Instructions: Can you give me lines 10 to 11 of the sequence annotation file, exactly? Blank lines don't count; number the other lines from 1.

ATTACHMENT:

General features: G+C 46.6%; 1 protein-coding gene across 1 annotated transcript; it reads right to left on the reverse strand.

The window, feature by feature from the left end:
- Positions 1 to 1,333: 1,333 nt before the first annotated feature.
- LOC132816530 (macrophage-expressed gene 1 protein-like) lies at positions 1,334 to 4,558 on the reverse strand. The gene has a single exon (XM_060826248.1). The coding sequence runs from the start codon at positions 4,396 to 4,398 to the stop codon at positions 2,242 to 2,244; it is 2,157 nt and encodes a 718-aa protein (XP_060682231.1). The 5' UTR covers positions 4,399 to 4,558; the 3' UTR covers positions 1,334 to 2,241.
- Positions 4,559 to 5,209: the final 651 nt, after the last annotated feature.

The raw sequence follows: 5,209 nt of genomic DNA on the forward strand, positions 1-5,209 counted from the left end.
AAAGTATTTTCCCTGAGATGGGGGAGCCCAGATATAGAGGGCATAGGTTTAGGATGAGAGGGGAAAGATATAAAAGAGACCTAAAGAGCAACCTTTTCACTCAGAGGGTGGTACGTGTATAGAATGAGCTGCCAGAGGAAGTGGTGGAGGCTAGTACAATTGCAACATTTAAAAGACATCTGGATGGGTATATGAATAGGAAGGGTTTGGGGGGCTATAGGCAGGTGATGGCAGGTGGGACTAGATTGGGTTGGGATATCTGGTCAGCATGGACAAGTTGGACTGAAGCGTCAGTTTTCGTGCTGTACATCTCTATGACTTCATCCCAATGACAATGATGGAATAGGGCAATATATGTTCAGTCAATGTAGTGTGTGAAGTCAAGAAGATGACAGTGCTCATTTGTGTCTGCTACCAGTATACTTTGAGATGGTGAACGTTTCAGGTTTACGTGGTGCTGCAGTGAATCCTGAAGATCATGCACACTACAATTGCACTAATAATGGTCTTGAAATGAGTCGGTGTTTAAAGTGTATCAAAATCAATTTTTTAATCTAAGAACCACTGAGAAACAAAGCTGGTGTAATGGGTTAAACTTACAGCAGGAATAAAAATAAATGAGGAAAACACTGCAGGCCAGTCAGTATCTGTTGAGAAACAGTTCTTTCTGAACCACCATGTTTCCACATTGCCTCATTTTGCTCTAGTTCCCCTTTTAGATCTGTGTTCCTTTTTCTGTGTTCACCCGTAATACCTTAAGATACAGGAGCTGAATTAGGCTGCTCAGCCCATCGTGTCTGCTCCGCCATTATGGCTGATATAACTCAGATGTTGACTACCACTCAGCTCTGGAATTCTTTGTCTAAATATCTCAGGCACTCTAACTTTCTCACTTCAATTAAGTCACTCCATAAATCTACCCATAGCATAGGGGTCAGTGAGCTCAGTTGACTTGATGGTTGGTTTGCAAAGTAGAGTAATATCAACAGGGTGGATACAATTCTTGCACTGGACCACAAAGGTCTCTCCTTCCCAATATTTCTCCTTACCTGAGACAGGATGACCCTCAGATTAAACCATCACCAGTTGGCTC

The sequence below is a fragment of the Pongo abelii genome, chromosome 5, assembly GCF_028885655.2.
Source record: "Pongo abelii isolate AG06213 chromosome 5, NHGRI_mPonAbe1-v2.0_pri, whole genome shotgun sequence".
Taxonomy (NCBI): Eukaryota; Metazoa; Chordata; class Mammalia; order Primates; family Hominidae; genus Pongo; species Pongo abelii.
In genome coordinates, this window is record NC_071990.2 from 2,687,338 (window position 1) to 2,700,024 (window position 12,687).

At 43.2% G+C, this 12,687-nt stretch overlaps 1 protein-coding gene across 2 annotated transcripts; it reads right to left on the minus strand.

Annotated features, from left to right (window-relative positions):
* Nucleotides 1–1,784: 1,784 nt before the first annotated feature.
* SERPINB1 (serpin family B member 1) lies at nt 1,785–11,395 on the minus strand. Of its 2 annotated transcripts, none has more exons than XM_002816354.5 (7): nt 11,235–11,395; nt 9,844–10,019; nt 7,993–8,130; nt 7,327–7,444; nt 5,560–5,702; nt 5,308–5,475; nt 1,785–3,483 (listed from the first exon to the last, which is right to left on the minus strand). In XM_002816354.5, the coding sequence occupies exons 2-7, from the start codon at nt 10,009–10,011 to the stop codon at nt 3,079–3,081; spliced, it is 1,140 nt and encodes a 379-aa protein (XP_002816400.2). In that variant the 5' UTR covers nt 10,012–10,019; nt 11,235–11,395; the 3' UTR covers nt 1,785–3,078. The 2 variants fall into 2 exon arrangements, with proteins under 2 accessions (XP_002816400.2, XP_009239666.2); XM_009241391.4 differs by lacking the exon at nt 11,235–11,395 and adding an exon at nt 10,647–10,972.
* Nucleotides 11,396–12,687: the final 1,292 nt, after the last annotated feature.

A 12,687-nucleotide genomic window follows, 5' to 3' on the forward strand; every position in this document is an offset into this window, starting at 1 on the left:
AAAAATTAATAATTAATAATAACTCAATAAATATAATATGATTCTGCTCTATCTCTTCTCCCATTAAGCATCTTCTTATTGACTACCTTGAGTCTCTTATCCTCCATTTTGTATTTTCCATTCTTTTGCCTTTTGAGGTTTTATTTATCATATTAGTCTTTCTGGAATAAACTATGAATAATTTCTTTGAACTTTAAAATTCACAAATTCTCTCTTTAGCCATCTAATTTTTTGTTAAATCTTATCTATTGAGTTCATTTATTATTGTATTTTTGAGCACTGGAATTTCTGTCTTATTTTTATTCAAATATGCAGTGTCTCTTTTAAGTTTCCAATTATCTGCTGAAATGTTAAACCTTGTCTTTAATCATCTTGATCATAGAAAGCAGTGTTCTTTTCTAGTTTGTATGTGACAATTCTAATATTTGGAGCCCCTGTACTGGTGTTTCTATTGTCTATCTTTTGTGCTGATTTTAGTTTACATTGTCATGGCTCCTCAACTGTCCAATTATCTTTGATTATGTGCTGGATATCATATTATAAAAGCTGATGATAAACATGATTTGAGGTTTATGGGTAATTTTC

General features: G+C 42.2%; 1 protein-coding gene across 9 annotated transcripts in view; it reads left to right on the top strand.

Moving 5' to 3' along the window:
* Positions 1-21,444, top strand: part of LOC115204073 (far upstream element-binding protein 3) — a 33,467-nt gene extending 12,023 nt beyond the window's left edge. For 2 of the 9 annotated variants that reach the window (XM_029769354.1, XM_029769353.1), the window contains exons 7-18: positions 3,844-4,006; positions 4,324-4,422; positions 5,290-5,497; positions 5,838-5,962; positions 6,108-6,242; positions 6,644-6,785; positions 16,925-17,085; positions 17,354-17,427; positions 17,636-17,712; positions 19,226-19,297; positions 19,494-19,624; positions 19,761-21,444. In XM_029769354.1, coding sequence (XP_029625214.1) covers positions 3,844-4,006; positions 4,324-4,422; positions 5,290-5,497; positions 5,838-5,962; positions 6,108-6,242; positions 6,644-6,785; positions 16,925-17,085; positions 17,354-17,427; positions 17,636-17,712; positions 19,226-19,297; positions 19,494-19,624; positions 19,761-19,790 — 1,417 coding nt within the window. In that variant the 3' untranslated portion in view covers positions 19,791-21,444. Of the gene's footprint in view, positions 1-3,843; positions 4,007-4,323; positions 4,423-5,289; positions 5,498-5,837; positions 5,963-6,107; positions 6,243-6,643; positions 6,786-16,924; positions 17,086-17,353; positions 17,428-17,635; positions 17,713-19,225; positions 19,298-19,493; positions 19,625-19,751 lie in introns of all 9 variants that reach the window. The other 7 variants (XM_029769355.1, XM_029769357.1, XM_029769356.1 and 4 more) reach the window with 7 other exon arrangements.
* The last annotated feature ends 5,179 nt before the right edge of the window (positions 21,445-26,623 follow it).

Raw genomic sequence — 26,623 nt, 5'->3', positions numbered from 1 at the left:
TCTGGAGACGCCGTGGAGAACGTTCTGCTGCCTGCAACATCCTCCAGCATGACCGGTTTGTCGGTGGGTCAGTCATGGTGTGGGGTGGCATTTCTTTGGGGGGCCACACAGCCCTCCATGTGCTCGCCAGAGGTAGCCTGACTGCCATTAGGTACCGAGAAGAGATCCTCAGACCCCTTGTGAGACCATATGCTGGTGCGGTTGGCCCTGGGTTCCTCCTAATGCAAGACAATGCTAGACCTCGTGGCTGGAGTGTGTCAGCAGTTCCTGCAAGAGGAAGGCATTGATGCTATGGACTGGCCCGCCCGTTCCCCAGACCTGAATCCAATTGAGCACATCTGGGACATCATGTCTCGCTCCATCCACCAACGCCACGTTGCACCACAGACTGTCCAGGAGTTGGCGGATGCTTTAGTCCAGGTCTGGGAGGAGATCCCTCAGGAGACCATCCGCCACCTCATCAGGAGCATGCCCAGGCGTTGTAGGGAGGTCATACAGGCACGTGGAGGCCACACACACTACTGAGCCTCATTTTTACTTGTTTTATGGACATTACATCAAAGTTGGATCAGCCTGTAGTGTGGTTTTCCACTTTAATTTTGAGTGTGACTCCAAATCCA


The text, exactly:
Taxonomy (NCBI): Eukaryota; Metazoa; Chordata; class Mammalia; order Primates; family Hominidae; genus Pongo; species Pongo abelii.
In genome coordinates, this window is record NC_071990.2 from 2,687,338 (window position 1) to 2,700,024 (window position 12,687).